It is no secret that the IRS wants you to report your crypto gains. You can report crypto losses too, but the IRS cares less about that. The government still seems to think millions of transactions and dollars might still be unreported. You might think you won’t be caught, but the risks are growing. The best way to avoid penalties or worse is to disclose and report as accurately as you can. Remember those IRS letters to 10,000 crypto taxpayers? And how about all the IRS summonses to Coinbase, Kraken and others? The hunt is still on. The crypto tax question on IRS Form 1040 should tell you something. The Department of Justice’s Tax Division successfully argued that the mere failure to check a box related to foreign bank account reporting is per se willfulness.
Willful failures carry higher penalties and an increased threat of criminal investigation. The IRS’s Criminal Investigation Division has met with tax authorities from other countries to share data and enforcement strategies about cryptocurrency tax evasion. When you file your taxes, the IRS asks a simple question: “At any time during 2020, did you receive, sell, send, exchange or otherwise acquire any financial interest in any virtual currency?” It’s pretty simple, just yes or no, right? What could go wrong? It’s not really asking for numbers or any detail, although if you sold some it should go elsewhere on your tax return. After all, since crypto as property to the IRS, any sale is going to produce either a gain or loss.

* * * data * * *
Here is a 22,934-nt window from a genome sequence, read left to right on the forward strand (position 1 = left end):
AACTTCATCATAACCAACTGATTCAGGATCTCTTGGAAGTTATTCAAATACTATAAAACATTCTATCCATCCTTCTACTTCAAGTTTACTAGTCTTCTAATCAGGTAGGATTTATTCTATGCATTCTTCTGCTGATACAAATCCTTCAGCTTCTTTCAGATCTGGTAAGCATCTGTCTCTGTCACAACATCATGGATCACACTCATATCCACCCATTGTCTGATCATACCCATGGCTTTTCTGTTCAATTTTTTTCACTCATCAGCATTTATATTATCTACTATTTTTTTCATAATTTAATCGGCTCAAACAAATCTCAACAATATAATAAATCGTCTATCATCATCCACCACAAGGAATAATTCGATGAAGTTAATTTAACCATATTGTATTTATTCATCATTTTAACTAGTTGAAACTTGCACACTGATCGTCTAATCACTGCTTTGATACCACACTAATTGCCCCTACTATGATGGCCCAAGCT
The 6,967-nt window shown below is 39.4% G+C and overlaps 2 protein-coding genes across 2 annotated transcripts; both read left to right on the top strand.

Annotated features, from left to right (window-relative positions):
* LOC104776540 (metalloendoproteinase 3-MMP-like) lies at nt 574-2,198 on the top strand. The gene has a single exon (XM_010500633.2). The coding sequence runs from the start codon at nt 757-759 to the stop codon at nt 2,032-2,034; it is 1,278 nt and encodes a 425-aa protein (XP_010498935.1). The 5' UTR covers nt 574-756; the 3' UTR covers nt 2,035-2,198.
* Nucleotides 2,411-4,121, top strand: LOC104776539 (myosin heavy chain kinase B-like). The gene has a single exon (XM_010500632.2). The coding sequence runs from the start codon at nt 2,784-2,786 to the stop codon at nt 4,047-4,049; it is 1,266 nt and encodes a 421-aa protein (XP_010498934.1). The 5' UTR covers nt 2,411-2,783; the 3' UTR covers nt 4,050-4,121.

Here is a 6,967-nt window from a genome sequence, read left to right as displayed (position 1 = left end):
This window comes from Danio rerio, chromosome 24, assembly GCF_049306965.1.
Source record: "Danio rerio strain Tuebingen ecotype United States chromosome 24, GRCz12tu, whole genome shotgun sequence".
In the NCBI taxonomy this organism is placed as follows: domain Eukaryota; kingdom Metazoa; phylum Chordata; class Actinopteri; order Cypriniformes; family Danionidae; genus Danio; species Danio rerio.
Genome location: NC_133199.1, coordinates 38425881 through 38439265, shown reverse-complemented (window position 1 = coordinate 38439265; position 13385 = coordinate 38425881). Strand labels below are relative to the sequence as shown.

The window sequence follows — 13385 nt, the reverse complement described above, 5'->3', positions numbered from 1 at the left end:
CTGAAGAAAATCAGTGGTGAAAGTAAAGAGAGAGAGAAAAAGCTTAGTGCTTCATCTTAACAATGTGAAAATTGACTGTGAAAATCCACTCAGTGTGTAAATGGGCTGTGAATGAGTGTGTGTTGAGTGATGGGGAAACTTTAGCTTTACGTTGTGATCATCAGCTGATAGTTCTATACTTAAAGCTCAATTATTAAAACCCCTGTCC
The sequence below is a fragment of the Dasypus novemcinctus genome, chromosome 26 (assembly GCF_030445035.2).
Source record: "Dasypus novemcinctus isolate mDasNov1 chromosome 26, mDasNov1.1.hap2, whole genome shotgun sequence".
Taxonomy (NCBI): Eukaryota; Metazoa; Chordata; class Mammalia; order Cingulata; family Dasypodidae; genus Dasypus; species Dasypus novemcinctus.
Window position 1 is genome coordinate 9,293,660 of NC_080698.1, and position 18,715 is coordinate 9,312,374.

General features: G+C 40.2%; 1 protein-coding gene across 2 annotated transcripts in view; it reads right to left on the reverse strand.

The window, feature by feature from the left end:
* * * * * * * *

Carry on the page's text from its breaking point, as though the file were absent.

Many other transfers are too, even a swap of one type of crypto for another. The latest step was the announcement that the US Treasury Department plans to impose new reporting requirements for crypto. Soon, banks and financial institutions will have to report information to the IRS. Exchanges, custodians, and crypto payment services are slated to have to report to the IRS too. Curiously, the government is taking some of its playbook from the rules surrounding cash transactions. Of course, the IRS said way back in 2014 that crypto was really property, not currency.
But for purposes of the forthcoming rules, crypto sounds a lot like cash. New rules are expected to say that businesses that receive crypto worth more than $10,000 would have to file a current transaction report. For many years, businesses have been required to report cash payments of more than $10,000. It has prompted all sorts of (usually ill-advised) behavior by people to try to avoid the cash reporting. So-called structuring transactions can actually be a crime, even if all the cash you are trying to use is entirely yours. If the $10k crypto reporting is implemented, my guess is there are going to be some people who are trying to keep something private who end up in trouble for trying to sidestep a reporting trigger. For cash, reports go on IRS Form 8300 for cash payments of over $10,000. The IRS even has a list of FAQs regarding reporting cash.
The Bank Secrecy Act requires financial institutions to report currency transactions in excess of $10,000 to the IRS. This law also makes it a crime to structure currency transactions to avoid the reports. The IRS Criminal Investigation Division enforces the rules on cash transactions. Yet a 2017 report said the law is enforced primarily against individuals and businesses whose income was legally obtained. That’s what happened to former House Speaker Dennis Hastert , who was indicted over structuring his own money. Eventually, he was sentenced to 15 months in prison. Could crypto reporting end up with some of the same kinds of violations? If the new crypto $10k reporting threshold goes the same way cash reporting has, there may be some people trying to structure around the reporting. If they do, and if the rules are similar to the cash reporting, that could be quite dangerous.
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